Thirdly, citizens of Uzbekistan who have found themselves deluded into terrorist, extremist or other prohibited organizations and groups are exempt from criminal liability. In September 2018, a procedure was approved for exempting such persons from criminal liability (the relevant forms are submitted to a specially established interdepartmental commission addressed to the Prosecutor-General through Uzbek diplomatic missions abroad). In this framework the programs of repatriation of women and children from Middle East conflict zones have been organized: «Mehr-1» (May 30, 2019) repatriated 156 individuals (48 women, 1 man, 107 children. Of them 9 were orphans); «Mehr-2» (October 10, 2019) repatriated 64 orphan children and adolescents (39 boys and 25 girls, of them 14 are children below 3 years old).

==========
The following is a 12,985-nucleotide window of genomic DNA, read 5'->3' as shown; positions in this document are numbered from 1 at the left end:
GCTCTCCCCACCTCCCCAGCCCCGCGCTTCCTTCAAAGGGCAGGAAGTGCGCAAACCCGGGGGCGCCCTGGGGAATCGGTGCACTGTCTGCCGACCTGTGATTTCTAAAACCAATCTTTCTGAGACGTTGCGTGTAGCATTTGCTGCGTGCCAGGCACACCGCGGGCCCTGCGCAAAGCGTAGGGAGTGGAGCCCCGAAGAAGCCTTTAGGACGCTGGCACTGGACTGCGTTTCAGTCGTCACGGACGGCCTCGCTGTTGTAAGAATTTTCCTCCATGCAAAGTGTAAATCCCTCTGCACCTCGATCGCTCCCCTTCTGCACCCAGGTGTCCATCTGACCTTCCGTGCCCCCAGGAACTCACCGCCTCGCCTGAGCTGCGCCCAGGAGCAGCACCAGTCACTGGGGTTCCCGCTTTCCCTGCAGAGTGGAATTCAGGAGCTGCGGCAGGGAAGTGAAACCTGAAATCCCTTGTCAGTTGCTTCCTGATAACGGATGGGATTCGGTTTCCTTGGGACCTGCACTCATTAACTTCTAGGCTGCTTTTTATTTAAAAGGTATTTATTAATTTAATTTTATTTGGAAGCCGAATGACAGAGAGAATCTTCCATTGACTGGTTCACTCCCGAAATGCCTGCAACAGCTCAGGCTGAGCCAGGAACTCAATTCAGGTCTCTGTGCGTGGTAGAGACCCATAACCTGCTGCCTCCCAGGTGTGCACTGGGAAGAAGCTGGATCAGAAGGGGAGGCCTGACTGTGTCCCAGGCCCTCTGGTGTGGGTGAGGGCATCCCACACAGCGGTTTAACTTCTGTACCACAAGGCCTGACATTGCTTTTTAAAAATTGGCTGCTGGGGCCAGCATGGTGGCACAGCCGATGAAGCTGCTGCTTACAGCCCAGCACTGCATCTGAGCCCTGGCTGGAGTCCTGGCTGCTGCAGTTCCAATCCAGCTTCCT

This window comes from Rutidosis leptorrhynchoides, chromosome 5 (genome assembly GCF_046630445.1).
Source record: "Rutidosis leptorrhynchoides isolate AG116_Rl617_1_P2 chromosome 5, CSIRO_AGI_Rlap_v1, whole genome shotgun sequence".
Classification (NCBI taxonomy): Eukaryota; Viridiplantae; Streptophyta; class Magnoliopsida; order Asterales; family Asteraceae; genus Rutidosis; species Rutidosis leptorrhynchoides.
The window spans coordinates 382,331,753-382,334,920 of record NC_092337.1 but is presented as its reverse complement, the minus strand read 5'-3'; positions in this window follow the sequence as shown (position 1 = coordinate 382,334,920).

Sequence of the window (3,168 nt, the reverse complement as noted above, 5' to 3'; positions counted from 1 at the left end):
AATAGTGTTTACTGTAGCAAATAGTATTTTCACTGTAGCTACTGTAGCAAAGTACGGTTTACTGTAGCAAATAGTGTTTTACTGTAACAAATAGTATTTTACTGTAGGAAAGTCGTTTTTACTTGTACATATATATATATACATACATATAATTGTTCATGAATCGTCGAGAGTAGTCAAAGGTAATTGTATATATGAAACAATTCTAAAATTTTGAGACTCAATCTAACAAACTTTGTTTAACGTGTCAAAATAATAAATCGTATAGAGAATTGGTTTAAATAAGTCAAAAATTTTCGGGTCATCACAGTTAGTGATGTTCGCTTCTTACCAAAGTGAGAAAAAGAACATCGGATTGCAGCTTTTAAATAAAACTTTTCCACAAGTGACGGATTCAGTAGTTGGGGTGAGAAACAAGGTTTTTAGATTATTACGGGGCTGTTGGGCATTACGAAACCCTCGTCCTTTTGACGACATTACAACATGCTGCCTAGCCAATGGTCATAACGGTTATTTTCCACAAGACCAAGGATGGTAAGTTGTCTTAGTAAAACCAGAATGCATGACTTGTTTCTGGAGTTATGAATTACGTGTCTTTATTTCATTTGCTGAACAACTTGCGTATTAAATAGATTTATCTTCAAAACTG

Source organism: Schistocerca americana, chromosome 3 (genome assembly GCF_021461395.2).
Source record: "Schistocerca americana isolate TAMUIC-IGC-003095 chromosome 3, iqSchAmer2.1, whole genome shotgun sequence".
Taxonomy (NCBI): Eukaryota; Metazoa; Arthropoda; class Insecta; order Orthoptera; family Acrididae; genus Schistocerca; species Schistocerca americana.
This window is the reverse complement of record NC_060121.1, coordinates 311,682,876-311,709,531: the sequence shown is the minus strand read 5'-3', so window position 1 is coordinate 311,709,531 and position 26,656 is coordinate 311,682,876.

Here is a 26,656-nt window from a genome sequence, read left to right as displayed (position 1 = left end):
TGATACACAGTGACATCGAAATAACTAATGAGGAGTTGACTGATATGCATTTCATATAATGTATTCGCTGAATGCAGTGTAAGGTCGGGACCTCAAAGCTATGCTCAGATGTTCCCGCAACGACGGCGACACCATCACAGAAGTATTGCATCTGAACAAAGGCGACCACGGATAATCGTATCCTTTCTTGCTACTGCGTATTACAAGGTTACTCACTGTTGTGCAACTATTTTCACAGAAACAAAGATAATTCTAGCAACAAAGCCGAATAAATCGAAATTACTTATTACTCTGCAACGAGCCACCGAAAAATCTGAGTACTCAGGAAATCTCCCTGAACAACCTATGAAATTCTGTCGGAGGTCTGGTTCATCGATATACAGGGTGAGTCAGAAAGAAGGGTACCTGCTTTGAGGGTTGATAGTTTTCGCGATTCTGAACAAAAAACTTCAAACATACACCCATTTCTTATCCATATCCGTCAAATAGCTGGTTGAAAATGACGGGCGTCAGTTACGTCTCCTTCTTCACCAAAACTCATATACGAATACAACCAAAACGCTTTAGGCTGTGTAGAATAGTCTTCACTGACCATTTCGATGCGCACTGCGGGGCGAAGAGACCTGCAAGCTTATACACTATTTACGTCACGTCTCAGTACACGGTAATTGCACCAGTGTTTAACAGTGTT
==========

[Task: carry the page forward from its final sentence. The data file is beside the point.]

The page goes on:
At the same time, the State has taken the responsibility to provide assistance (including financially) to the amnestied and repatriated citizens. Special commissions have been set up in the country’s regions and cities from among local executive authorities and law enforcement, religious and voluntary organizations. The aim is to encourage cooperation of public and voluntary organizations to promote social and economic reintegration of these citizens.